Data Management

Defining SQL Server constraints with TSQL

Take your database administration skills to the next level by learning how to define constraints with TSQL. This advanced skill shows that you don't always rely on graphical interfaces when designing database objects.

All competent DBAs and developers should possess the ability to logically define constraints in the database, as well as define those constraints via TSQL code. This article explains how to define constraints with TSQL and explores different ways to define these constraints via TSQL.

Types of constraints

I focus on four types of constraints: primary key, foreign key, unique, and check. Here's a brief overview of each.

Primary key
This constraint is used to guarantee that a column or set of columns on a table contain unique values for every record in the given table. This lets you ensure data integrity by always being able to uniquely identify the record in the table.

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A table can have only one primary key constraint defined on it, and the rows in the primary key columns cannot contain null values. A primary key constraint can be defined when a table is created, or it can be added later.

This script creates a primary key constraint on a single field when the table is created:

IF OBJECT_ID('SalesHistory')>0
      DROP TABLE SalesHistory;
GO
CREATE TABLE [dbo].[SalesHistory](
      [SaleID] [int] IDENTITY(1,1) NOT NULL PRIMARY KEY,
      [Product] [char](150) NULL,
      [SaleDate] [datetime] NULL,
      [SalePrice] [money] NULL
)
GO

The followings script creates the primary key constraint when the table is created. This method allows you to define a name for the constraint and to create the constraint on multiple columns if necessary.

IF OBJECT_ID('SalesHistory')>0
      DROP TABLE SalesHistory;
GO
CREATE TABLE [dbo].[SalesHistory](
      [SaleID] [int] IDENTITY(1,1) NOT NULL,
      [Product] [char](150) NULL,
      [SaleDate] [datetime] NULL,
      [SalePrice] [money] NULL,
      CONSTRAINT pk_SaleID PRIMARY KEY (SaleID)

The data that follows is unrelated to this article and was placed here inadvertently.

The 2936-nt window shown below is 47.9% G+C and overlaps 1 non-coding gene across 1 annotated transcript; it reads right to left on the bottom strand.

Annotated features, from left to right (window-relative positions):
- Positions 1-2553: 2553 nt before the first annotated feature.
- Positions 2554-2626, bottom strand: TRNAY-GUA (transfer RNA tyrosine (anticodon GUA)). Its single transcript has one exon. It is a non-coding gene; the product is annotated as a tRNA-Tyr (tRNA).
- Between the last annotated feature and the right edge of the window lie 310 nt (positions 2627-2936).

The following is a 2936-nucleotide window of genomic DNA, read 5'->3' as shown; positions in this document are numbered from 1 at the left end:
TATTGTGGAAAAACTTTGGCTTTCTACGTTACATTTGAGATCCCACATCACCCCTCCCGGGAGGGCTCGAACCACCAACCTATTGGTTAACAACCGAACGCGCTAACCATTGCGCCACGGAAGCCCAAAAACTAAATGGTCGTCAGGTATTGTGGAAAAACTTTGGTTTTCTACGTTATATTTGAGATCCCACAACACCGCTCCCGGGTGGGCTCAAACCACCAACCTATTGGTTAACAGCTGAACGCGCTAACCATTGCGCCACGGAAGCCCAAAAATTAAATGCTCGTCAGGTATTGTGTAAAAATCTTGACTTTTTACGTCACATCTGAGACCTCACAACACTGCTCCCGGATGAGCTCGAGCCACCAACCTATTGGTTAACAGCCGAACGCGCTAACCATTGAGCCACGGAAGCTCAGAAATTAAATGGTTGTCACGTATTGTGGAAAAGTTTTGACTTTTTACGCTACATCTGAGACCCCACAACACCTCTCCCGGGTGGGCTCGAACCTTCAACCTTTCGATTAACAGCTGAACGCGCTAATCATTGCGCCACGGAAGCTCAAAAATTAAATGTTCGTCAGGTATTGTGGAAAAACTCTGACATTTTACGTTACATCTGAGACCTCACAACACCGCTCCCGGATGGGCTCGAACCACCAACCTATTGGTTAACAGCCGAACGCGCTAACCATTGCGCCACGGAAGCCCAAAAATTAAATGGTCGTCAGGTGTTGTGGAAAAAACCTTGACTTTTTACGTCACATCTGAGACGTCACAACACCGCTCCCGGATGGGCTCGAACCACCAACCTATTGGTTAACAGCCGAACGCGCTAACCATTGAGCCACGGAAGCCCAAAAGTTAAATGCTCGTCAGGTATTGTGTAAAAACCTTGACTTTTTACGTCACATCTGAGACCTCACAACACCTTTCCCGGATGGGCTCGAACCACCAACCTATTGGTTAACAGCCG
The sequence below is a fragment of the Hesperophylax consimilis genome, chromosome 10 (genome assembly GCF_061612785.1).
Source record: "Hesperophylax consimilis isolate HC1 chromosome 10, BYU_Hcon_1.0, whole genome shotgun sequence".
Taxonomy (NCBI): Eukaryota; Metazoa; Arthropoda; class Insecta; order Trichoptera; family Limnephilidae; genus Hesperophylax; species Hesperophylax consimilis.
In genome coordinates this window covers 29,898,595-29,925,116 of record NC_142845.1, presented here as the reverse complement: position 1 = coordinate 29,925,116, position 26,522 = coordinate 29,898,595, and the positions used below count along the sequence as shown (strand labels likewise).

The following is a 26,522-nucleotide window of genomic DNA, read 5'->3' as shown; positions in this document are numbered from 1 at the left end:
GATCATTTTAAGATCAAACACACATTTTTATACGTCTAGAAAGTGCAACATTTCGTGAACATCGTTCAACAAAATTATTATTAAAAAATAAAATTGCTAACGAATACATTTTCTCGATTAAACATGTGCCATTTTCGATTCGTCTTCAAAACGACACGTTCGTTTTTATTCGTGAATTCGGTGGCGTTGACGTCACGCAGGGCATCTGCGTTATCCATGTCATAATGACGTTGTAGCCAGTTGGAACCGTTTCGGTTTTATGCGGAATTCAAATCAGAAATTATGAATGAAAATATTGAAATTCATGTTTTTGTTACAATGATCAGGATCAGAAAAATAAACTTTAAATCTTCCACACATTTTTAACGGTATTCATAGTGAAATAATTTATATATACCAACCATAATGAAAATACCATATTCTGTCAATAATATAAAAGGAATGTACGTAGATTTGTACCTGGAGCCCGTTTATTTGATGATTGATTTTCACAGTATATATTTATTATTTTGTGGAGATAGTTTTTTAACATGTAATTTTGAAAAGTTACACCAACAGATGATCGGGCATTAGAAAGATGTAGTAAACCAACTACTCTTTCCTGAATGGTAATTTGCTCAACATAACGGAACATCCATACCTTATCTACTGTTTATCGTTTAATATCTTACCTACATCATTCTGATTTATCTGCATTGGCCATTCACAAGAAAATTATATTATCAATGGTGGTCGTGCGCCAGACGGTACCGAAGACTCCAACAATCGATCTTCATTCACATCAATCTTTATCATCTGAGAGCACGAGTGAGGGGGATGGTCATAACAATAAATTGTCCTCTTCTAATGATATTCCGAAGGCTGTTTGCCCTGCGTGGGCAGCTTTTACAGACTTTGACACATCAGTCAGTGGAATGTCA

)
GO

This script creates the primary key constraint on the table after it is created:

IF OBJECT_ID('SalesHistory')>0
      DROP TABLE SalesHistory;
GO

CREATE TABLE [dbo].[SalesHistory](
      [SaleID] [int] IDENTITY(1,1) NOT NULL,
      [Product] [char](150) NULL,
      [SaleDate] [datetime] NULL,
      [SalePrice] [money] NULL
)
GO
ALTER TABLE SalesHistory
ADD CONSTRAINT pk_SaleID PRIMARY KEY (SaleID)
GO

Foreign key
This constraint limits the values of columns in one table based upon the values of columns in another table. This link between the two tables requires the use of a "lookup table," which contains the accepted list of values; this list must contain a unique or primary key constraint. After the constraint is established between the two tables, any data modifications to the fields defined in the constraint on the foreign key table will cause a validation to ensure that the data being updated or inserted is contained in the lookup table.

The script in Listing A creates a ProductTypes table, which will serve as the lookup table and the SalesHistory table, which will reference the ProductID in the ProductTypes table. If I had excluded the constraint definition in the table declaration, I could go back later and add it. You can do this with the script in Listing B.

The previous script contains the WITH NOCHECK clause. I use it so that any existing values in the table are not considered when the constraint is added. Any records in the table that violate the newly added constraint will be ignored so that the constraint is created. The constraint will only be applicable to new records entered into the SalesHistory table.

Unique